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An Introduction to AWK

Tags: awkcommandsLinuxtext processing

Published on: April 27, 2017 by Anitta Jose

An Introduction to AWK


AWK is actually a programming language which is specially designed for processing texts. The name “AWK” is derived from the family name of its authors – Alfred Aho, Peter Weinberger, and Brian Kernighan. AWK is by default available on most Linux distributions. We can check whether it is present by using the “which” command.

AWK is very simple to use. It can be used either directly from the command line or by executing a text file containing AWK commands.

To install AWK on Debian based system, use apt package manager:

sudo apt-get update
sudo apt-get install gawk

On RPM based system, we can use yum package manager to install AWK as shown below:

yum install gawk

Program Structure

The program structure of AWK is as follows:

  • BEGIN Block
  • Body
  • END Block

The following diagram depicts the program structure of AWK in a more precise manner:



This is the first section which is executed in the program however it is executed only once. BEGIN is a keyword and hence it should be in uppercase letters. This is mainly used to initialize variables. Also please note that this section is not mandatory, it is optional.

The syntax of BEGIN block is as follows:

BEGIN {awk commands}

BODY Block

This block performs three steps as follows:

 Step  Purpose
 Read  Read each line from the input stream and store in its memory
 Execute  Execute AWK commands on every line. If we need to restrict this, we have to use certain patterns
 Repeat  Repeat the above two steps until the end of the file.


The syntax of Body block is as follows:

pattern {actions}

END Block

As its name indicates, it is executed at the end of the program. Here END is a keyword hence it should be in uppercase letters. This block is also optional.

The syntax of END block is as follows:

END {awk-commands}


How to execute AWK commands?

As already mentioned above, it can be executed either from command line or by executing a text file. To specify AWK commands in command line, use the following pattern:

awk [options] file

Here the “file” specifies the file on which AWK commands are to be executed. Consider the following example for more clarification.

Example 1: Consider a text file list.txt as follows:


Suppose we need to print the entire contents of this text file (list.txt) containing the list of grocery items and its quantity. The AWK command to execute the same is as follows:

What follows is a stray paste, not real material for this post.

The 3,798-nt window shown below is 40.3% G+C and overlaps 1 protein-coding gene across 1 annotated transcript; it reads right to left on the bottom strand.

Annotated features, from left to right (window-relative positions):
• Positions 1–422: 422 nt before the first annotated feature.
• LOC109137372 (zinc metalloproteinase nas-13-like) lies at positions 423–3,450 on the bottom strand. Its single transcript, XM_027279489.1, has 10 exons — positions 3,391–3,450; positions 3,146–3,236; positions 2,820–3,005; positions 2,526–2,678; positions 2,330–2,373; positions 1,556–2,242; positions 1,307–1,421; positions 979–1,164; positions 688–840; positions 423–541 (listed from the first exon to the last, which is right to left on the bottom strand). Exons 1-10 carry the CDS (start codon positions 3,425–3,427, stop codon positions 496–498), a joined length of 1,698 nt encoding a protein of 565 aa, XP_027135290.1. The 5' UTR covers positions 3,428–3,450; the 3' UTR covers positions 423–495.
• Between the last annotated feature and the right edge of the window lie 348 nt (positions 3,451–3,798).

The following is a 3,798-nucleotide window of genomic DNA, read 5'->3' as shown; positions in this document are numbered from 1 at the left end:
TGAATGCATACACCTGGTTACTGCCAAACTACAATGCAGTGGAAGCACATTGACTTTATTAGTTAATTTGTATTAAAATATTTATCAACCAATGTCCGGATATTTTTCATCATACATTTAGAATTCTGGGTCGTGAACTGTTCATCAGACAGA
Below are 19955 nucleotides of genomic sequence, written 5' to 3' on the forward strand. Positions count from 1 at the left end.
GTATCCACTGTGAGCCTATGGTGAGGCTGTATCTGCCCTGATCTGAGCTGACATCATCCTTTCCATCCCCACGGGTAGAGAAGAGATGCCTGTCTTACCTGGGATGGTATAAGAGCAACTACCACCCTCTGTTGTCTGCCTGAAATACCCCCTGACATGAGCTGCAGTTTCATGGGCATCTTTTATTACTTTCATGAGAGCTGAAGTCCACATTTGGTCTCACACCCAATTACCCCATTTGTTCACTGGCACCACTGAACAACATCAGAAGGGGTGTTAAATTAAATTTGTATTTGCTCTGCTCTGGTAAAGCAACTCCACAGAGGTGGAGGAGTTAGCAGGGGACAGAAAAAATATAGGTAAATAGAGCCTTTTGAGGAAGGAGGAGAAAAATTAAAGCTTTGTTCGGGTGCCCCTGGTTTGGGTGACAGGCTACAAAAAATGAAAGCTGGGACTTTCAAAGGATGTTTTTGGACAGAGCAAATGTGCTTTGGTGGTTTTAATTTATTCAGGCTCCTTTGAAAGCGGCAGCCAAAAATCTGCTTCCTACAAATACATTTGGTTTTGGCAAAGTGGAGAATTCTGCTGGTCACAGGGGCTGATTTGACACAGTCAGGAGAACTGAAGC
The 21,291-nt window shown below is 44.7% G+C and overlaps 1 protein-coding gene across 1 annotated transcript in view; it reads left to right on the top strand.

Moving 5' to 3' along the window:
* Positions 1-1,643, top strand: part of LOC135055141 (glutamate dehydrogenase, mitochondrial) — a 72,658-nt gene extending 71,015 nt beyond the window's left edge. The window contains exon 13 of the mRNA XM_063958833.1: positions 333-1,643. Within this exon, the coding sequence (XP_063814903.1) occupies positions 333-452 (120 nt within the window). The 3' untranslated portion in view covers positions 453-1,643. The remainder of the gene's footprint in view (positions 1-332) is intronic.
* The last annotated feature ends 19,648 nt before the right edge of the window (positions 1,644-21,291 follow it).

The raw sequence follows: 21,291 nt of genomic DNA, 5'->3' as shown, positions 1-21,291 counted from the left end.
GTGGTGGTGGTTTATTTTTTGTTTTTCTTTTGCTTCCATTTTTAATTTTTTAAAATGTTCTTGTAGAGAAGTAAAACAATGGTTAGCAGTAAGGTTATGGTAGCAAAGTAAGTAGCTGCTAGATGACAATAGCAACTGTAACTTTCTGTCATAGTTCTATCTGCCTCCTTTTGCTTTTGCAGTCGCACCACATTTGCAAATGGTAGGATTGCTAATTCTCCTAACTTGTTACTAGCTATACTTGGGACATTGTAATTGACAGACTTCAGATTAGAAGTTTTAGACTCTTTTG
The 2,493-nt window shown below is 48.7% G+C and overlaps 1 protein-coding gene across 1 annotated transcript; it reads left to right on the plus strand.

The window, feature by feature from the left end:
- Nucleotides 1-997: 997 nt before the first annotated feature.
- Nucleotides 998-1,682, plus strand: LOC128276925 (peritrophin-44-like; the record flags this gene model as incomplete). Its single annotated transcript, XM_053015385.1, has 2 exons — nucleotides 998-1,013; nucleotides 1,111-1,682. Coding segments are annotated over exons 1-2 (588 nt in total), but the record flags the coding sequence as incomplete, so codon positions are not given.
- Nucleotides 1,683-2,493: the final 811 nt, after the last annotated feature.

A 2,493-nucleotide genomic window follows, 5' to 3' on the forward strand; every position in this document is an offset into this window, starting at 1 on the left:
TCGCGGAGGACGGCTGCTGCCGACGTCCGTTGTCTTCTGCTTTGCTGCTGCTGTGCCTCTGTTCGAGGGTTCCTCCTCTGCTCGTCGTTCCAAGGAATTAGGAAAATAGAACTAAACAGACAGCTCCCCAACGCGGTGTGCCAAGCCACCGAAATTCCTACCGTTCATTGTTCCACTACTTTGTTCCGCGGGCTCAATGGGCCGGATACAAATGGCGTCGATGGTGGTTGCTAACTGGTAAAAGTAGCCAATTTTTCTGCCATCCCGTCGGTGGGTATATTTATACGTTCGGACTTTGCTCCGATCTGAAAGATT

awk '{print}' list.txt

In order to execute the AWK commands which are given in a file, use the following pattern:

awk [options] -f file

Example 2:

To execute the above example by executing commands in a text file, we should initially create a text file (commands.awk) which contains the command:


Now we can instruct AWK to read commands from text file and then perform the required task. This can be achieved by using the -f option along with the awk command.

awk -f commands.awk list.txt

Some other examples of awk are as follows:

Example 3:

Print the second column of list.txt

awk '{print $2}' list.txt

Here $2 represents second column. $1, $2, $3… represents the first, second, third columns… in a row respectively. In order to print an entire row, use $0. In the above example, it prints the second column in each row.

If we need to print 2nd and 3rd columns, use the command:

awk '{print $2, $3}' list.txt

Example 4:

Use ‘if‘ command with awk

awk '{if ($1=="2") print $0;}' list.txt

Here it checks whether 1st column matches with “2”. If yes, then it prints that entire row.

Example 5:

Use ‘for‘ command with awk

awk 'BEGIN { for(i=1;i<=5;i++) print "Cube of", i, "is",i*i*i; }'

The output will be as follows:


Built-in Variables

The built-in variables used in awk are as follows:

 Variables  Purpose
 0, $1, $2, …  Entire row, first column, second column, …
 FS  Input field separator
 OFS  Output field separator
 NF  Number of fields
 NR  Number of records


I believe now you have got a basic idea about Awk and its uses. It is actually a very powerful filter. Here I have mentioned the basic features/uses only, it is even more and can only be made handy with practice.

Category : Linux, Training

Anitta Jose

Anitta Jose

Anitta is systems engineer since 2015 and holds broad experience in Linux, WordPress, and cPanel systems administration. Her interest lies more in Cloud technologies (AWS). From 2016, she writes blogs to share her experiences with wider audience.

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